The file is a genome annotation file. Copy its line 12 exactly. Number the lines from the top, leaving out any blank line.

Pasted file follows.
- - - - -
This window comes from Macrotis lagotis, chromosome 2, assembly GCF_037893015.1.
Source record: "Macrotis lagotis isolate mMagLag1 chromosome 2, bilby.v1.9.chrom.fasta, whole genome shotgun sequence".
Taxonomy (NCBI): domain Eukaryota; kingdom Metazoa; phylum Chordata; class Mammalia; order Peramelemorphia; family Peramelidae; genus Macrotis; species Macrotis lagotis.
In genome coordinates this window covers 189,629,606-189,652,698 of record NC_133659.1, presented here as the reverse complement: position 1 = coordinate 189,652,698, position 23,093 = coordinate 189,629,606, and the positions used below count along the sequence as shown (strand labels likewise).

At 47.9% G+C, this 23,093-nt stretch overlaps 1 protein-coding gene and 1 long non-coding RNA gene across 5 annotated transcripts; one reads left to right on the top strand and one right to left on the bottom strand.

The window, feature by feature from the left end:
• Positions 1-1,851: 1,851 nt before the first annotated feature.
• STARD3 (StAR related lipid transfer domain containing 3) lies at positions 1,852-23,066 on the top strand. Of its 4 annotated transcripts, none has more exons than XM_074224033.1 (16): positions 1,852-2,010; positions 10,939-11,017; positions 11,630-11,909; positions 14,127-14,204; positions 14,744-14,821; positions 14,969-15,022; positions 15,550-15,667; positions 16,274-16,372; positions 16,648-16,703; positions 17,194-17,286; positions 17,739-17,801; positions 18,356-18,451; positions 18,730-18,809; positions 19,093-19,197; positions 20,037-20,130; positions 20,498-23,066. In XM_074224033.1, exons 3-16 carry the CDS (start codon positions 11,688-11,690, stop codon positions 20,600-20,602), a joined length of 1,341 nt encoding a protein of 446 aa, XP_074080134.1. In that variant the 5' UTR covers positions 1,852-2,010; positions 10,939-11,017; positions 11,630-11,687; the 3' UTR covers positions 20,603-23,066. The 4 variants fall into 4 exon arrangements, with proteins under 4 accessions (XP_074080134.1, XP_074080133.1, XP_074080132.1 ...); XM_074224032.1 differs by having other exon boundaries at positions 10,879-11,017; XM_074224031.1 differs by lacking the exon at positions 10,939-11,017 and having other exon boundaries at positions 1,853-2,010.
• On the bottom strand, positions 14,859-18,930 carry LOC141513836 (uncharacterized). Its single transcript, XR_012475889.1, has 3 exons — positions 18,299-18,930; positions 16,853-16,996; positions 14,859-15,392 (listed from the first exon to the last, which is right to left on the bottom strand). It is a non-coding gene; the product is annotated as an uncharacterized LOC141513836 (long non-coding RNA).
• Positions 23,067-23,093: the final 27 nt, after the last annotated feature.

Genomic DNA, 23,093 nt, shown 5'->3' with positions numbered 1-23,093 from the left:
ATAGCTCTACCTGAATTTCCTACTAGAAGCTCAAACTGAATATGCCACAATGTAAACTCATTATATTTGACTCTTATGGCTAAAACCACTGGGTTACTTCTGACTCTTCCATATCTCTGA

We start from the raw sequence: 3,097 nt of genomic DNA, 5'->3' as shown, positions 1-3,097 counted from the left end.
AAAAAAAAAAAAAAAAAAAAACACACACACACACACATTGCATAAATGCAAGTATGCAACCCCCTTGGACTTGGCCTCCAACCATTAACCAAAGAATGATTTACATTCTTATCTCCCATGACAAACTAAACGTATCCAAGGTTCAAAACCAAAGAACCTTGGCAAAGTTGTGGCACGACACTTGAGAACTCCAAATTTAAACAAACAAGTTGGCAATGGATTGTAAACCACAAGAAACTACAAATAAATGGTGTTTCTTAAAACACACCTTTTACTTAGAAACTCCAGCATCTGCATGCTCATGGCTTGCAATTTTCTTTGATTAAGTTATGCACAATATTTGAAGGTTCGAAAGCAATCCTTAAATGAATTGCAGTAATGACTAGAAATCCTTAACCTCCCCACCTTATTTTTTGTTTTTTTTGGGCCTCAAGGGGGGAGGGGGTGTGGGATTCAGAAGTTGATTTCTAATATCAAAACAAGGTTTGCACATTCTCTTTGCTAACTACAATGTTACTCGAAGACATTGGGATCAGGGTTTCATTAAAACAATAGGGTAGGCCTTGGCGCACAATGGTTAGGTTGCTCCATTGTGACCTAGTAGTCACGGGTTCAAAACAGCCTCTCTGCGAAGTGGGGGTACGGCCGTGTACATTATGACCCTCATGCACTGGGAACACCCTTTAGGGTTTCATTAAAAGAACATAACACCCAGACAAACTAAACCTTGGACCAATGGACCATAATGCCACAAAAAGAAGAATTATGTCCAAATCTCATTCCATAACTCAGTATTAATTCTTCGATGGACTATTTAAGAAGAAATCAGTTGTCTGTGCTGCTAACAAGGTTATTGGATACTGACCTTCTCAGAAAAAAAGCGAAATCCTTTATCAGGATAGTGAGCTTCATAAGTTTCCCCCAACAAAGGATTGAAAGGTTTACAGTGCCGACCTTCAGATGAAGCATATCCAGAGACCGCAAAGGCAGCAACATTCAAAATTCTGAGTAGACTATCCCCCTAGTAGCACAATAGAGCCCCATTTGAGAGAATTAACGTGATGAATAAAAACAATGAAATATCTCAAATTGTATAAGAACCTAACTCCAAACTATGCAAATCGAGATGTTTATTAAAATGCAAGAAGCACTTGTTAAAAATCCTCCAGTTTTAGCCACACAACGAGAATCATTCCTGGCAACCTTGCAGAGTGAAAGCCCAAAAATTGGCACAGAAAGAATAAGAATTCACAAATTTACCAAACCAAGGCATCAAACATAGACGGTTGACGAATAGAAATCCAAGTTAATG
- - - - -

ATAGCTCTACCTGAATTTCCTACTAGAAGCTCAAACTGAATATGCCACAATGTAAACTCATTATATTTGACTCTTATGGCTAAAACCACTGGGTTACTTCTGACTCTTCCATATCTCTGA